CONSTANTINE MANOS [comments by Isidoros (posted on MGSA-L on 10/19/99)]

Happily, George, I shall add a few more words on the superb Greek-American artist-photographer Constantine Manos, from the few notes I have kept, and of whatever memory may carry over from my recent visits to the Benaki exhibit.

Constantine Manos is known to me, and to many, I hope, by now, friends of Greece, from a magnificent photographic album he produced in the early seventies called "A Greek Portfolio." Shot about a decade earlier during several years of visiting and touring the country, the "Greek Portfolio" "captures" a Greece of stark, Doric simplicity and power and grace, and a peoples' psyche that was kept authentically intact as if from the primordial ages. Done in black-and white, Manos' photographs have stilled in time for us all to peruse, to glance - and be-cry - over a Greece of severe austerity, on the one hand, and of unspoken esoteric, as well as exoteric, beauty and wealth, which has been fast adulterated, falsified and has faded. Most memorable are his pictures from Crete and, especially, those from Karpathos, he there been I think the first to "discover" the island and make it known, both, for its lyric and classical Greek beauty, and particularly for the beauty of its islanders, still clad then in traditional Hellenic costumes -- likely fair remnants of major Minoan settlements that had survived over many an odd times in this Aegean island's fair protective isolation.

Manos was born in (North or South, sorry) Carolina, where, I think, also studied. He worked in Boston, first, as official photographer of the Boston Symphony Orchestra, and then in major magazines, such as Time and Life. I know that, besides the "Greek Portfolio", he has published several other books - one a kind of portrait of the Boston Symphony, I saw once in the States - but, I regret to say, I do not remember their names -- yet, since I may not revisit the Benaki and ask about for days, I might as well post this note, even if incomplete. I know, too, that he has been recipient of several major photographic awards, and that his photographs are in some of the US, and not only, major modern art collections and museums.

The "Greek Portfolio", published first, as I see from my copy, in 1972, is likely now a collector's item; but, I think there has been issued now a special Greek edition, for this exhibit -- I will find out tomorrow and shall post to the list for those who may possibly be interested. And, now, a personal note.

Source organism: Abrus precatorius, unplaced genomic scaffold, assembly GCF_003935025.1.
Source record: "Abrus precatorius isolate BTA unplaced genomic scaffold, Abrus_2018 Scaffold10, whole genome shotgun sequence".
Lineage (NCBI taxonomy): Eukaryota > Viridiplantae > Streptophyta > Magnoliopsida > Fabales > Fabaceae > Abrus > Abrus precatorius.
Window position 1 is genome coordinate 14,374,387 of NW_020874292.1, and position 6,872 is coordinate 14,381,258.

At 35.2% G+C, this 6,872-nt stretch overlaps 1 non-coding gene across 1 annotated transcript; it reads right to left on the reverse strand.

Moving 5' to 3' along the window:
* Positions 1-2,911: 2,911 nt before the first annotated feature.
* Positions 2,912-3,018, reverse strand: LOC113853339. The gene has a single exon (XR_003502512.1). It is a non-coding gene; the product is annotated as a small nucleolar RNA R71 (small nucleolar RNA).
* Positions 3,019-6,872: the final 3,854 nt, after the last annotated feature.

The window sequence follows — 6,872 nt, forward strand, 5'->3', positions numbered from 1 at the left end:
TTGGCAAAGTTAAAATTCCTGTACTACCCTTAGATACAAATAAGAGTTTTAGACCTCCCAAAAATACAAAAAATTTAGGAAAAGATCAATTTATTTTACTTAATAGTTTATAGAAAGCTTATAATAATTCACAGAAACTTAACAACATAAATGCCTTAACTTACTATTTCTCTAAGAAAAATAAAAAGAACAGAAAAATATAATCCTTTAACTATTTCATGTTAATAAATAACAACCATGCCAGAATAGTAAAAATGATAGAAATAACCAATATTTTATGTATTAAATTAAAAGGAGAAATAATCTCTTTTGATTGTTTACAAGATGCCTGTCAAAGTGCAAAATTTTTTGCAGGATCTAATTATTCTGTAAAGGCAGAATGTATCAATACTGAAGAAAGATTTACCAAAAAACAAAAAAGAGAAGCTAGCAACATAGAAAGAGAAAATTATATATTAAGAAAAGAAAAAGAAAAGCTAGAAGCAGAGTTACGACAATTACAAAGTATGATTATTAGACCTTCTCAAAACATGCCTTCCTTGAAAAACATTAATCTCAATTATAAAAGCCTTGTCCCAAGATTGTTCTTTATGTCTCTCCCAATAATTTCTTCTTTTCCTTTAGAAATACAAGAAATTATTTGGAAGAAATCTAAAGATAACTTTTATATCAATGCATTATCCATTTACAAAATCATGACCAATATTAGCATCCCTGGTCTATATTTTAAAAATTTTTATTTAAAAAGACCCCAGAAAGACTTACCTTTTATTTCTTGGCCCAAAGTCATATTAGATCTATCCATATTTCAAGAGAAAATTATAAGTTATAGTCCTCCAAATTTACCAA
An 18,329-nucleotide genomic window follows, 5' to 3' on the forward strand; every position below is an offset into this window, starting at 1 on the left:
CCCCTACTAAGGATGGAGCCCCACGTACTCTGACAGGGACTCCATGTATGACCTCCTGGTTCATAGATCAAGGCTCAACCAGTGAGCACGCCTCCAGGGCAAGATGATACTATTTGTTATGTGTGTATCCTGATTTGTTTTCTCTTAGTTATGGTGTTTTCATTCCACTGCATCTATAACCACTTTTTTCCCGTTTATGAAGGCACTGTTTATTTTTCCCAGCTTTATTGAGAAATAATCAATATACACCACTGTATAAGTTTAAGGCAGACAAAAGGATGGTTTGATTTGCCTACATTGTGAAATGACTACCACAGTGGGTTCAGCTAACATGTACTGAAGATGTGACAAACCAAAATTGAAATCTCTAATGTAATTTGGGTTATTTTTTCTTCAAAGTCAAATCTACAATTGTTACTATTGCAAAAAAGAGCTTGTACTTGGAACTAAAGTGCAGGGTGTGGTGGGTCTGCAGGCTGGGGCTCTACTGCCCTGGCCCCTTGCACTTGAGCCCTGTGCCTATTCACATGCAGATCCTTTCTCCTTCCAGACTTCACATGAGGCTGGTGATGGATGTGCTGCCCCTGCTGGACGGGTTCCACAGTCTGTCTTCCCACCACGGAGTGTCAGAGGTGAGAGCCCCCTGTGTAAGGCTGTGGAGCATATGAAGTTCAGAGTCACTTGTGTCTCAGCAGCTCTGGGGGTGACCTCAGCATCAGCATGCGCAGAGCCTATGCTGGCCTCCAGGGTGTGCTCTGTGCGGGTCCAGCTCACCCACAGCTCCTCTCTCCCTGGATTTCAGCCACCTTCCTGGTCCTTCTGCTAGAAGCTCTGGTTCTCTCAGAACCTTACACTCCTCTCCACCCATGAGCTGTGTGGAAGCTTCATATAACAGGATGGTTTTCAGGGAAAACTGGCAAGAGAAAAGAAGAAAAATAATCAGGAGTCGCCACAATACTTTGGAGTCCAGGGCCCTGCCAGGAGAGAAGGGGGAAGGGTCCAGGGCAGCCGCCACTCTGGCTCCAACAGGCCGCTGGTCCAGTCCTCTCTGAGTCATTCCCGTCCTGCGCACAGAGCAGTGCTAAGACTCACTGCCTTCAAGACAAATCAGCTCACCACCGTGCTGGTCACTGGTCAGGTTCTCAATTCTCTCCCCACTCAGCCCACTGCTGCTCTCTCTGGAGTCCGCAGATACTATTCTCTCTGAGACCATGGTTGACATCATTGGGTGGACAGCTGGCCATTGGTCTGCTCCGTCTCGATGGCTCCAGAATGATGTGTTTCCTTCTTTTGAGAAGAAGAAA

In coming to Athens--what must be five or six years ago, first--to discuss the mounting of this exhibit, Constantine Manos visited several institutions to examine their facilities, among which the Ionic Center, in Plaka, of which I am the Director. Mid-morning, of what I remember to had rather been a day of Spring, and most pleasantly surprised were I to recognize in the "Greek-American artist" ushered in my office, and who my secretary had been told a coule of days before by a secretary of the Ministry of Culture that would be visiting, the admired "Greek Portfolio" photographer. We spent a couple of, what were for me, wonderfully congenial hours, and I still remember the warmth of the face, the dark bright eyes and gentle countenance as we spoke of "that" Greece and of "those" Greeks. The '60's were only thirty years past, yet, in the intervened time, there seemed to both to had opened a gap of chaotic dofference. Before leaving, I think i were then also told that, his American immigrant parents were refugees from Mikra Asia, leaving for the States in the early '20's, I think from Constantinople. And he was, too, quite generous, leaving with me several handsome hand-printed copies of those photographs, which I treasure.

With good wishes to all,

Isidoros, Athens


Photograph ("Priest in the Vineyard") by Constantine Manos published in the National Herald issue of 10/16/99


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